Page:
A Closer Look at USAID Programs in Guinea
According to the World Bank, 35% of people in Guinea lived below the international poverty line in 2012, meaning they subsisted on less than $1.90 a day. Around 55% of Guineans lived below the country’s national poverty line in the same year. The U.S. began providing aid to Guinea through the United States Agency for International Development (USAID) shortly after the agency’s creation in the early 1960s. The relationship between USAID and the Guinean government has remained strong and a number of aid programs continue today. USAID programs in Guinea provide a diverse set of services in various economic and social sectors.
Feed the Future Guinea Agricultural Services Project
Agriculture is the backbone of the Guinean economy. According to the World Bank, the agricultural sector employs 52% of workers in Guinea and farming is the main income of 57% of rural households. Hence, improving agricultural output and profits is key to reducing poverty and hunger in Guinea, particularly for the rural population.
USAID started the Feed the Future Guinea Agricultural Services project in 2016 and still runs it in 2021. Feed the Future is a U.S. government program dedicated to eliminating global hunger and food insecurity, with efforts in a number of countries around the globe. Guinea’s Feed the Future program partners with local farmers and organizations, such as the Federation of Fruit Planters of Lower Guinea, which has more than 1,000 members.
USAID also brings in students from the Apprenticeship in Extension, Entrepreneurship and Rural Innovation (AVENIR) program, an initiative created to provide 640 unemployed Guinean college graduates with skills to start up their own agricultural businesses. These AVENIR agents then pass on their knowledge on sustainable farming and good entrepreneurship to Guinean farmers.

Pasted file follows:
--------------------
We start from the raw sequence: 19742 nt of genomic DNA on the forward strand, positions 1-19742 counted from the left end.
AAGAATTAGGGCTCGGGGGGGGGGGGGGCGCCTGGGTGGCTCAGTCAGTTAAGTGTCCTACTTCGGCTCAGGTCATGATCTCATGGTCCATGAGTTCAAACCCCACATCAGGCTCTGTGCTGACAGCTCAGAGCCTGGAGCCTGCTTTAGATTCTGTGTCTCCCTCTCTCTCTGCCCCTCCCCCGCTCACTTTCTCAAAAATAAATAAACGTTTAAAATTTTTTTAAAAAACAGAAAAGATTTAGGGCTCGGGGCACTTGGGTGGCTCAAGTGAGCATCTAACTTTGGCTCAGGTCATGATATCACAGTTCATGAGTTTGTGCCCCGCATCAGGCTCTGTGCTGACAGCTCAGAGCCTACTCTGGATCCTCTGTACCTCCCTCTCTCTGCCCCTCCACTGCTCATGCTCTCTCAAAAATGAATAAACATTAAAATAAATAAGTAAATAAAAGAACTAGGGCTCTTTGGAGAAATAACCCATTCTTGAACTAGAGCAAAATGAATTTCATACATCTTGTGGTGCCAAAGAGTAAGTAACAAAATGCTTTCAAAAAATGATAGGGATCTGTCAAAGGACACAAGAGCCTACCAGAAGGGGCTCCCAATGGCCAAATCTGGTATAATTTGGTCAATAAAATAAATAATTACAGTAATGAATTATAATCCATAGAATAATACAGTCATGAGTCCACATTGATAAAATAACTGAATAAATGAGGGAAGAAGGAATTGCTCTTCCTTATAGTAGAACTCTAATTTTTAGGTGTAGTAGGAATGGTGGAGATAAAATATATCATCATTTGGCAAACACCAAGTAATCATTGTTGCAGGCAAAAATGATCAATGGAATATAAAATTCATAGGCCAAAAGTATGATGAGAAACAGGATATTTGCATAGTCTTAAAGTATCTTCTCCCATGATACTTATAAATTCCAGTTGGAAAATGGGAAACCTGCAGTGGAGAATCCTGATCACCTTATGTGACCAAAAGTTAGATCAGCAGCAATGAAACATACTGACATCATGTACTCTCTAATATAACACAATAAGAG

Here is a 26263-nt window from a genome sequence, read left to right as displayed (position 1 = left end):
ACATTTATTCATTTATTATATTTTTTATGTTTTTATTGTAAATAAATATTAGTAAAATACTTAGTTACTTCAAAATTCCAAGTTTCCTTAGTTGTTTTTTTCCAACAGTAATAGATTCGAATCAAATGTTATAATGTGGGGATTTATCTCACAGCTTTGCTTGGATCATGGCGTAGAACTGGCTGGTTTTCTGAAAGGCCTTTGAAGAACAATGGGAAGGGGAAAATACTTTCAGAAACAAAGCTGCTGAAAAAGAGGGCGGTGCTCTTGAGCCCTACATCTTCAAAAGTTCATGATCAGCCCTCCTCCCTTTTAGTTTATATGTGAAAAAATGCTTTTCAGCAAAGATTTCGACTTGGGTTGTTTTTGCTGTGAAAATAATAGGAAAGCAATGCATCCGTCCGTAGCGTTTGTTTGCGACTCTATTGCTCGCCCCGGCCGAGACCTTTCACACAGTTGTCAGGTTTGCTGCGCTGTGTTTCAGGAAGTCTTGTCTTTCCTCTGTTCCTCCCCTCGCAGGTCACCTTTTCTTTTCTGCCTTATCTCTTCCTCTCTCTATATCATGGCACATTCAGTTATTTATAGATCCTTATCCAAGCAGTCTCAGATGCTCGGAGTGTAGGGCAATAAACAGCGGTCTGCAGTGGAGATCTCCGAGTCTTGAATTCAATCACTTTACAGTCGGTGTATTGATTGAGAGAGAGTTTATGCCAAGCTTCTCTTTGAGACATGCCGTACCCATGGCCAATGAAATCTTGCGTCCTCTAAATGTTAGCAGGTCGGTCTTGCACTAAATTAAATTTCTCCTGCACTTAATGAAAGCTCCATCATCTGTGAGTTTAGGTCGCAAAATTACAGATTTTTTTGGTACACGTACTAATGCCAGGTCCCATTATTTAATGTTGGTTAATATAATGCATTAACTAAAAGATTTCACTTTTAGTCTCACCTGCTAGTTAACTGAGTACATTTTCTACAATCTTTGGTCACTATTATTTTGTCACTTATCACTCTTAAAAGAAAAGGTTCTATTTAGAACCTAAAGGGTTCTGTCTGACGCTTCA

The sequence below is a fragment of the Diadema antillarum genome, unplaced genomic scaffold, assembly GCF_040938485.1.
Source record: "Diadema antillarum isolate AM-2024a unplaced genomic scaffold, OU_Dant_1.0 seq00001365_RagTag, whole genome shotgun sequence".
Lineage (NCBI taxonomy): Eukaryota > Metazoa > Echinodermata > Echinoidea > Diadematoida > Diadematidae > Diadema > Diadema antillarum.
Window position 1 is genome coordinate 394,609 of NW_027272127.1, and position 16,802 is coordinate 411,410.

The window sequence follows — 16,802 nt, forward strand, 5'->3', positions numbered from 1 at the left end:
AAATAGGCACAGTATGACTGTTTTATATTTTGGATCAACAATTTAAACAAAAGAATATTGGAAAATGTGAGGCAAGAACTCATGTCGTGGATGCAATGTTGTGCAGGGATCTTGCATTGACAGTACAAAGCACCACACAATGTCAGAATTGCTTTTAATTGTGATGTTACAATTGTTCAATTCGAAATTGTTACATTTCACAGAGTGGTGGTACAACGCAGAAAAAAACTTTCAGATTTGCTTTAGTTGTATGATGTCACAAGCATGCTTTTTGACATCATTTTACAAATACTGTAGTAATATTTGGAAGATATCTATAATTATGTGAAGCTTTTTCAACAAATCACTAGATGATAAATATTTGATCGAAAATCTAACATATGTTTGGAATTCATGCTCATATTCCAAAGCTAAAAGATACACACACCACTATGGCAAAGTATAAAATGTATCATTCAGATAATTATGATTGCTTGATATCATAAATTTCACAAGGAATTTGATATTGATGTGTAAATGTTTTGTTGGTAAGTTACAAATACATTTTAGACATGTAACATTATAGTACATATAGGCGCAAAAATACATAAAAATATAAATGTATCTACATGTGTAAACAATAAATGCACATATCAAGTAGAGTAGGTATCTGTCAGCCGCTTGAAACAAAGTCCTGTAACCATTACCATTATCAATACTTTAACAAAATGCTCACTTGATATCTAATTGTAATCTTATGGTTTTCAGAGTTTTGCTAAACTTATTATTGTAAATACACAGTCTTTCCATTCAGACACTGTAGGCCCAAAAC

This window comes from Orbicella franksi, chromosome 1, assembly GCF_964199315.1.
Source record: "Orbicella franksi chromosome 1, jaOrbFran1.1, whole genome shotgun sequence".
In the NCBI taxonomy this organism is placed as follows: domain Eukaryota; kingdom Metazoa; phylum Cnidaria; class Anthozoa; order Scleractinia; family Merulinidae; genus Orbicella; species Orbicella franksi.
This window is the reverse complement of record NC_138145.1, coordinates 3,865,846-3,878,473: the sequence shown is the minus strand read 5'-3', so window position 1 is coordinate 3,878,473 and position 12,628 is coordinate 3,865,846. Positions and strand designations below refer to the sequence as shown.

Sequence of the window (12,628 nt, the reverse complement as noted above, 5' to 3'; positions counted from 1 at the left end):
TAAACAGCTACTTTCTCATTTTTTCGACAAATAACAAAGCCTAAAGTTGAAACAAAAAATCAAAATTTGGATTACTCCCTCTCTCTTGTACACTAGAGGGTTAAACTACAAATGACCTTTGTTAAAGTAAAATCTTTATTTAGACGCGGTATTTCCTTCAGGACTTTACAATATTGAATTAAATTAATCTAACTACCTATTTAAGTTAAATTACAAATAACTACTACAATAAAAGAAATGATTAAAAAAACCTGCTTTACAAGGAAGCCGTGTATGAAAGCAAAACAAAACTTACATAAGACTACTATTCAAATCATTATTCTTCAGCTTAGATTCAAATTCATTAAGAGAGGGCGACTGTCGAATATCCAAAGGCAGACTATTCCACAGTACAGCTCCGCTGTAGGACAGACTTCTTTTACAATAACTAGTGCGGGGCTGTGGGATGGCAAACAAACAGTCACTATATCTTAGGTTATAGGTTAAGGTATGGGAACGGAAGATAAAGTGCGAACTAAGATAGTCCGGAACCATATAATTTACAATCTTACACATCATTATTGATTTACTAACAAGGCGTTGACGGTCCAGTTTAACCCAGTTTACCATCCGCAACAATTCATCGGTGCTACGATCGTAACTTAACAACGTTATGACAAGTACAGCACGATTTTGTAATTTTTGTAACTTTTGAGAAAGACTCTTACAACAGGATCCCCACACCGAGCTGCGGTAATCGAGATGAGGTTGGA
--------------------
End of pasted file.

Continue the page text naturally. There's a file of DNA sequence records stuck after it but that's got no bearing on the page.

The results of the Feed the Future program are impressive, increasing certain crop yields by five, 10 or even 500 tons a year. AVENIR agents bring in technology such as irrigation pumps and solar dryers to increase productivity and decrease harvest waste. Farmers trained by USAID’s AVENIR agents have negotiated for better prices, boosting their profits, and in turn, helping them to rise out of poverty.
Malaria Control and Other Health Programs
Many USAID programs in Guinea work in the health sector, especially in disease control. Malaria, in particular, poses a massive threat to public health, accounting for 14% of deaths among Guinean children younger than 5. Alongside the National Malaria Control Program, USAID works to strengthen the healthcare system and identify new methods of treating malaria. USAID also invests in malaria prevention methods such as insecticide-infused mosquito nets.
Data from the World Bank shows that the malaria-fighting efforts of USAID and others have made a difference in Guinea. The number of average cases of malaria per 1,000 people has decreased from nearly 430 in 2012 to around 280 in 2018. This essentially means that, on average, people in Guinea became 15% less likely to contract malaria.
USAID programs in Guinea also help the country fight the spread of other dangerous outbreaks such as Ebola and COVID-19. The Global Health Supply Chain — Procurement and Supply Management program (GHSC-PSM) helps manufacture and distribute valuable health supplies such as disease test kits, antimalarial drugs and more.
Health services are crucial for all people in Guinea, but especially those living in poverty, who would not have access to reliable, affordable healthcare without the intervention of USAID and other aid programs. By preventing the spread of diseases such as malaria, Ebola and COVID-19, USAID programs improve the quality of life of Guineans living below the poverty line.
The Cultural Cohesion for Peace and Prosperity Project
USAID programs in Guinea also focus on peace and community sustainability. For example, USAID’s Cultural Cohesion for Peace and Prosperity Project (C2P2) works to prevent conflict between competing communities in Guinea, whether the fighting results from religious, ethnic or other differences.
Social science research shows a strong link between poverty and conflict. High poverty rates increase the likelihood of conflict occurring, and when violence breaks out, the people with the least resources often suffer the most. Ending and preventing conflict between various community groups allows people to focus on generating income rather than simply surviving.
The Impact of USAID
Overall, USAID programs in Guinea have a significant impact on those living in poverty, whether the programs focus on agriculture, health services or peace. Continuing to prioritize, fund and expand aid programs is key to improving overall living conditions and reducing poverty levels in Guinea.
– Julia Welp